Bus redesign implemented

By By Rochelle McConkie

By Rochelle McConkie

Despite initial outrage, UTA’s new bus-route system brought little protest from most riders since its implementation.

Some changes the Utah Transit Authority made included renumbering all UTA bus routes, increasing the number of “fast buses” and routes operating on 15-minute intervals, adding routes to and from the U and cutting some stops downtown to add more access to the suburbs.

Senior biology major Jason Owens, who rides the bus about three days a week from Sandy, said he now has to drive to his stop to catch a ride to the U.

“(The bus) used to go to my house, but now I have to go 20 blocks to get to the bus I used to walk to,” Owens said.

Although UTA said the new plan offers more service to suburban areas, only fast buses and express services go to parts of Sandy and Draper now, which only travel to the U in the morning and evening.

Still, Owens said, the re-design isn’t too big of a deal for him.

The changes were advertised through UTA and were posted at bus stops, but the rerouting still came as a surprise to some students.

Chris Dammert, a junior English major, got on the wrong bus and rode around for a little while before figuring out the correct route.

“I didn’t even know they changed,” Dammert said. “I guess I found out the hard way.”

Rebecca Montgomery, an undecided sophomore, said the change will be a positive one. She used to take the 7200 South bus that came every half hour, pushing back the time she got home from school.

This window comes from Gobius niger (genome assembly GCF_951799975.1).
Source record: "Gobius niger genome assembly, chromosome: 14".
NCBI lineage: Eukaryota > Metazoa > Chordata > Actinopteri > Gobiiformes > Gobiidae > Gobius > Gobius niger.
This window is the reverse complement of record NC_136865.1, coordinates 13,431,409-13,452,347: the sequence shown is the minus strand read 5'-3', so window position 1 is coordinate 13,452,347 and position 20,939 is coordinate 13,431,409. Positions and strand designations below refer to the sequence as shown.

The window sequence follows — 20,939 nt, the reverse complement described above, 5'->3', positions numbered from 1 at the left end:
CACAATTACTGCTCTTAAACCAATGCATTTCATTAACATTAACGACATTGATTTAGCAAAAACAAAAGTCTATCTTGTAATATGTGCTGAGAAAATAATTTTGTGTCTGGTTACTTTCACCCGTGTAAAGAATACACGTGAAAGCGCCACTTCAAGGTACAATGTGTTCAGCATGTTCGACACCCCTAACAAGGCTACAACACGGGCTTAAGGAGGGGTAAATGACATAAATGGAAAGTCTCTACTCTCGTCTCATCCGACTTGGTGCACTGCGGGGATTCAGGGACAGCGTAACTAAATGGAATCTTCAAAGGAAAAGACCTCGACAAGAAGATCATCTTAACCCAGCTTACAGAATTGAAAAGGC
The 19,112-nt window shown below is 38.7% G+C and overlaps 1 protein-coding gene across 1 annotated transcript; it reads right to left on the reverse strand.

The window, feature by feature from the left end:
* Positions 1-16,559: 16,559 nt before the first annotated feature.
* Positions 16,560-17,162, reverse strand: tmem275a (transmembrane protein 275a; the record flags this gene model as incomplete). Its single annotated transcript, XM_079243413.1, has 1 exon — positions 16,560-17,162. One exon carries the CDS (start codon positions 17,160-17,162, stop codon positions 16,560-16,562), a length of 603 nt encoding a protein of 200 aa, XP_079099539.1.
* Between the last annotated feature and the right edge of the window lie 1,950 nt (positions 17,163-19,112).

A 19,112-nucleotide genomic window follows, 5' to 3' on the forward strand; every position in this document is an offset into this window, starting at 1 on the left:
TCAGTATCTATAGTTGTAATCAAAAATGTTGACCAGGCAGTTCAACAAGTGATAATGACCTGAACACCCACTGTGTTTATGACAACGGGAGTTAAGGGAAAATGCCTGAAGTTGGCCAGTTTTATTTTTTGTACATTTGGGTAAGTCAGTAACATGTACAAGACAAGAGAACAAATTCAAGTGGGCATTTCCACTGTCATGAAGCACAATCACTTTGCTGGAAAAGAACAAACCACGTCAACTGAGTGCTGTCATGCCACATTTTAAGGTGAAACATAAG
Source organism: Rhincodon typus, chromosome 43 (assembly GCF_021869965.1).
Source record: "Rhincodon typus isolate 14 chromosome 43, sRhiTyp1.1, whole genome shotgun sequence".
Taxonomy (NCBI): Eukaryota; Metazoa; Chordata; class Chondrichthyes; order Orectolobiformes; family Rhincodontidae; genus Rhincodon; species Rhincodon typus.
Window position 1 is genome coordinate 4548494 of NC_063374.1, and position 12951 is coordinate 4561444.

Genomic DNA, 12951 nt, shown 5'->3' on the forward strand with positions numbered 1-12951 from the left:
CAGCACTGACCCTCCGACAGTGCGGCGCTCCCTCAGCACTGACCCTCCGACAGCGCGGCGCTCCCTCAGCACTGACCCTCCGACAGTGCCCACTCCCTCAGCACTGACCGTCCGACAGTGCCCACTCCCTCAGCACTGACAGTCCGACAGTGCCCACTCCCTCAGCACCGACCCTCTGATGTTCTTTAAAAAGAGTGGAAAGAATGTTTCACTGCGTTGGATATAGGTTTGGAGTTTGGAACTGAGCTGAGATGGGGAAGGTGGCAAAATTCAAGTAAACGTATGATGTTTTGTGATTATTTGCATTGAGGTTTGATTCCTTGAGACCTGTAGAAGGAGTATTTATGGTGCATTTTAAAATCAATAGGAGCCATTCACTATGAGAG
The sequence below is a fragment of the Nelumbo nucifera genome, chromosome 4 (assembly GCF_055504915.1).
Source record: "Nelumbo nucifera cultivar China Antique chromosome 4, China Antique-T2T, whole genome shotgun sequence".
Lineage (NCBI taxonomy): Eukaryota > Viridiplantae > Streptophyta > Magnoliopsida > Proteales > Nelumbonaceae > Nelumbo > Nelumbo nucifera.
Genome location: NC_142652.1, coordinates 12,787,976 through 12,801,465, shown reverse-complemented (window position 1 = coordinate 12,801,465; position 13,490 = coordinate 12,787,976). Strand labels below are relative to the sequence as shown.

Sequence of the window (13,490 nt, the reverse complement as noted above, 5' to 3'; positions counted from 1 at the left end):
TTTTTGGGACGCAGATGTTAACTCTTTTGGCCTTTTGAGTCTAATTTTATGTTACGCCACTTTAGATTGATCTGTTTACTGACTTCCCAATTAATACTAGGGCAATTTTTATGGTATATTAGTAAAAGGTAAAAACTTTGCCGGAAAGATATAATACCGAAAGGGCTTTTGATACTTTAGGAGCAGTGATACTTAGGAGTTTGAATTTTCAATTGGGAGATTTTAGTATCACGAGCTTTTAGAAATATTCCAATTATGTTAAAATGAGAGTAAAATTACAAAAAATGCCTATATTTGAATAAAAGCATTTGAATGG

“Now the bus comes a lot more than it used to,” Montgomery said.

But for some students, the bus changes are bringing them home later.

Aisha Steger, a senior in business marketing, rides UTA buses to the U from her home in Holladay.

“I don’t mind it. It picks me up at the same place, but the problem is that I leave school around 2 in the afternoon and now it only comes every hour,” Steger said. “I have to wait 45 minutes.”

Carlene Cooper, who works as a custodian in Milton Bennion Hall, said the change is more convenient for her because the bus she takes now stops right outside her building.

“I’m hoping it will be OK as long as it stays on time,” Cooper said.

David Joyner, a professor in the School of Medicine, also takes the bus from the Business Loop stop outside MBH. Joyner said the bus is continually late.

“I’ve been riding UTA for 22 years and it’s been terrible — totally unpredictable,” Joyner said, as he waited for a bus that was already 10 minutes late. “Most (routes) seem to be running fairly smoothly, except mine of course.”

U Director of Commuter Services Alma Allred said he hasn’t received any comments about the redesign this week — a different scenario from when the plans were originally announced last spring, when Allred said two-thirds of the students that came in to talk about the redesign had only negative things to say.

“People really let you know if needs aren’t being met,” Allred said. “The fact that we’re not hearing anything shows it may not be as bad as they thought it would be.”

Mike Cooper, who drives UTA buses on every route, said passengers have been pretty positive with the changes.

“Once everyone understands how it works, it will be a lot better,” Cooper said.

In November, UTA will add about 40 new buses to the Salt Lake system and hire more employees, he said.

UTA spokesman Chad Saley said he thinks the transition went smoothly.

Saley said UTA won’t know whether the change affected ridership until mid-September.

UTA will make minor changes to its bus system in November. Any problems with the new system will be addressed then and public input is welcome, he said.

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Maegan Burr

UTA bus route changes went into effect last week. UTA says that the changes will improve connections and streamline routes.